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django-nose-qunit 1.5.2

Integrate QUnit JavaScript tests into a Django test suite via nose

Latest Version: 1.5.5

Integrate QUnit JavaScript tests into a Django test suite via nose.

Installation

  1. pip install django-nose-qunit.

  2. Add 'django_nose_qunit' to your INSTALLED_APPS setting.

  3. Ensure that you’re using nose as your test runner by using the following Django setting

    TEST_RUNNER = 'django_nose.NoseTestSuiteRunner'
    
  4. Enable the nose plugin by adding it to the NOSE_PLUGINS Django setting:

    NOSE_PLUGINS = [
        'django_nose_qunit.QUnitPlugin'
    ]
    
  5. Add an entry to your URL configuration:

    from django_nose_qunit.urls import urlpatterns as qunit_urlpatterns
    urlpatterns += qunit_urlpatterns()
    

    This adds new URLs of the form /qunit/*, and they return a 404 unless DEBUG is True or QUnit tests have been initialized as part of a test run.

  6. Configure Selenium as explained in the sbo-selenium README.

  7. Make sure MEDIA_URL is set to some non-empty string, like “/media/”. If this is not done, the live test server can occasionally get confused and treat requests for a test page as requests for static files.

Creating Unit Tests

Tests can be written in JavaScript using QUnit as normal; see the QUnit documentation for details. You need only create a JavaScript file, not the HTML page that will load it (that is provided by the template at qunit/template.html). If your tests depend on HTML fixtures in the qunit-fixture div, create those as HTML fragments in files which can be loaded as templates. External script dependencies should be files in the staticfiles load path. You should add QUnit.Django.start(); before your test definitions and QUnit.Django.end(); at the end of your test definitions; this allows the tests to start executing at an appropriate time depending on whether they’re running in a browser, in a nose test run, or inside a require() block of an AMD loader like RequireJS.

To make nose aware of your QUnit tests, create a subclass of django_nose_qunit.QUnitTestCase in a file which would normally be searched by nose, for example my_app/test/qunit/test_case.py. It can contain as little as just the test_file attribute (a path to a QUnit test script, relative to STATIC_URL). Any script dependencies for your test script should be given as paths relative to STATIC_URL in the dependencies attribute. Paths to HTML fixture templates are listed in the html_fixtures attribute.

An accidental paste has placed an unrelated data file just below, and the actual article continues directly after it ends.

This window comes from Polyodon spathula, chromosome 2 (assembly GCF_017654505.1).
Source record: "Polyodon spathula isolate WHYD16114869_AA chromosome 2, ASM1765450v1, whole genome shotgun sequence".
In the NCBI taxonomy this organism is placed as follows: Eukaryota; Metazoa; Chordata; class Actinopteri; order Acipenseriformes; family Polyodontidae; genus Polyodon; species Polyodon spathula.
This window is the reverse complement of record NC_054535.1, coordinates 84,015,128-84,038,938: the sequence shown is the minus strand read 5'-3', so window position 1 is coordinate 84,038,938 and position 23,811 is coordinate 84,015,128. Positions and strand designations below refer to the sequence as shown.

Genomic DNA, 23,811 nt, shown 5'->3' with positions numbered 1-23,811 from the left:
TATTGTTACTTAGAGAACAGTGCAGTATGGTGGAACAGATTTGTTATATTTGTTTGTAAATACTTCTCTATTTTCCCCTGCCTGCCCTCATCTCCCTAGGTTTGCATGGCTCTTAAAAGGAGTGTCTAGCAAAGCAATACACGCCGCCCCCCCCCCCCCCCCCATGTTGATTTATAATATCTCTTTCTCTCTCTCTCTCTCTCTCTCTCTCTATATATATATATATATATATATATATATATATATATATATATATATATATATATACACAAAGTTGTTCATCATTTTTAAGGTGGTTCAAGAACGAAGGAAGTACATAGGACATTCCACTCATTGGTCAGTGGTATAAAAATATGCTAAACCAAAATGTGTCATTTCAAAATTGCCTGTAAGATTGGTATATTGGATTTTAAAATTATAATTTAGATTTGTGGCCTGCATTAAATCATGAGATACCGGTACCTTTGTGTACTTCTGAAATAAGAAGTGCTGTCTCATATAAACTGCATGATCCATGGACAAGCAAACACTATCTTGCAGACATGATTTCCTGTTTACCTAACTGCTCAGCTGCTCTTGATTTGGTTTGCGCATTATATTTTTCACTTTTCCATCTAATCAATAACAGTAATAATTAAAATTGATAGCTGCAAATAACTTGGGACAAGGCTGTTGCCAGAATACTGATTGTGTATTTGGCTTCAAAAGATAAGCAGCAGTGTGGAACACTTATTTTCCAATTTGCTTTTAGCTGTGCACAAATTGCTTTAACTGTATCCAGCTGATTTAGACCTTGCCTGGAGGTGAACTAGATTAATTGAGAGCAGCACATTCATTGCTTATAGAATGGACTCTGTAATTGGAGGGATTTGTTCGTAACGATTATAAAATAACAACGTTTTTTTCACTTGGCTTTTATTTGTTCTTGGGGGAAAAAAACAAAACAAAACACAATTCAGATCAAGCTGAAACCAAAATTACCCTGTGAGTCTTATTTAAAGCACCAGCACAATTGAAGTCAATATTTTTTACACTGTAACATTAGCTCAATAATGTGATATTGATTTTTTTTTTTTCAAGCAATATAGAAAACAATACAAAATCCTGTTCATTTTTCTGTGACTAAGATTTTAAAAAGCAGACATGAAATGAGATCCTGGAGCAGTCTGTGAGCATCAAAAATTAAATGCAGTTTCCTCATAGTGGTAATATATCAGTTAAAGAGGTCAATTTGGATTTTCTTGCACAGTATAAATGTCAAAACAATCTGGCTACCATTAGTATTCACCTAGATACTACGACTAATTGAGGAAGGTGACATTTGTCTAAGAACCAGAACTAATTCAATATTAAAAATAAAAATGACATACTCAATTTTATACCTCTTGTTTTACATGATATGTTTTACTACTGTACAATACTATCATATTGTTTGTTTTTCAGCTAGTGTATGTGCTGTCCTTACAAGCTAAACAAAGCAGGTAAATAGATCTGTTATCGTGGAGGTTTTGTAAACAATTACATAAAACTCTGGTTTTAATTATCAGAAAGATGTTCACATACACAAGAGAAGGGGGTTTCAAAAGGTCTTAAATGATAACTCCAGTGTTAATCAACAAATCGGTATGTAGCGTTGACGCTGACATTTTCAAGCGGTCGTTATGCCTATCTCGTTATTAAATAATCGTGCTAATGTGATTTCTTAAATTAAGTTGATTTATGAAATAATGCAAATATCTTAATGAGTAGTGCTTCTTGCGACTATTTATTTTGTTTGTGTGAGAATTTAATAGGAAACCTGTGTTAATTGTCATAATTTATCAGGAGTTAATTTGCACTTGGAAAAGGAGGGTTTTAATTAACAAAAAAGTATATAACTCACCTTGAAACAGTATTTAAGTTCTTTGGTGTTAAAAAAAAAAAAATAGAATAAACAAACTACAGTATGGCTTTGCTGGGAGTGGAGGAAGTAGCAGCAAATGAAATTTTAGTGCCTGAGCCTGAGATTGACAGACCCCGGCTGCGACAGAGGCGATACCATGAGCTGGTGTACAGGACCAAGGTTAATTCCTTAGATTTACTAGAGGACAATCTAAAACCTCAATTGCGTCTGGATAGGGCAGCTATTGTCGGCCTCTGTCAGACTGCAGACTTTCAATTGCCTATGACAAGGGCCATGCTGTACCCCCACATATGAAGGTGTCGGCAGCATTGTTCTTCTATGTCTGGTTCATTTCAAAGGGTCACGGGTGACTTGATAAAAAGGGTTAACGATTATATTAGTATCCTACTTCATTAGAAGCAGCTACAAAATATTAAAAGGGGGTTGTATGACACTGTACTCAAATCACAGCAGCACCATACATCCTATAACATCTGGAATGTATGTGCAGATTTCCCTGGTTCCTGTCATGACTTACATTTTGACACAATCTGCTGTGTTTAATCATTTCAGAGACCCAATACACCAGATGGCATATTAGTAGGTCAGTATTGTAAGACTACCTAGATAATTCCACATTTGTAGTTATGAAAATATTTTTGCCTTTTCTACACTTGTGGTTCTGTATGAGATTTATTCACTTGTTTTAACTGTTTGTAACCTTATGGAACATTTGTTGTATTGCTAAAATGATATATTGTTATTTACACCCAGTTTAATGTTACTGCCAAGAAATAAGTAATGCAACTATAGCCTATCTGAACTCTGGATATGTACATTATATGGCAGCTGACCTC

Running Unit Tests

Add --with-django-qunit to your normal test execution command (using django-admin.py or manage.py). Execution can be restricted to one or more specified packages and/or classes as normal (“myapp”, “myapp.tests.qunit”, “myapp.tests.qunit:MyTestCase”, etc.). There is currently no support for running only a single module or test within a QUnit test script; QUnit module and test names can be arbitrary strings, which makes it difficult for the nose command line parser to handle them.

To run the QUnit tests in a regular web browser, use the runserver management command with QUNIT_DYNAMIC_REGISTRY set to True (by default, it has the same value as DEBUG). If DEBUG is False, you’ll also need to use the --insecure parameter to serve static files. You can then access a list of links to the available QUnit tests at a URL like http://localhost:8000/qunit/. This can be useful when first developing a test script and when troubleshooting failing tests.

How It Works

QUnitTestCase is a subclass of Django’s LiveServerTestCase, which starts a Django test server in the background on setup of the test class and stops it on teardown. django_nose_qunit includes a nose plugin which can accommodate tests written as simple wrappers for JavaScript test files. When nose searches for tests to run, the plugin tells it how to ask a browser via Selenium WebDriver to load each test script (without running the tests) in order to get information about the modules and tests it contains. Once these tests are enumerated, they are run like any other test case. The first execution of a test from a QUnit test script runs all of the tests in the script, and the results are stored. Each test case then reports success or failure based on the reported results, with failures including any messages provided by QUnit.

 
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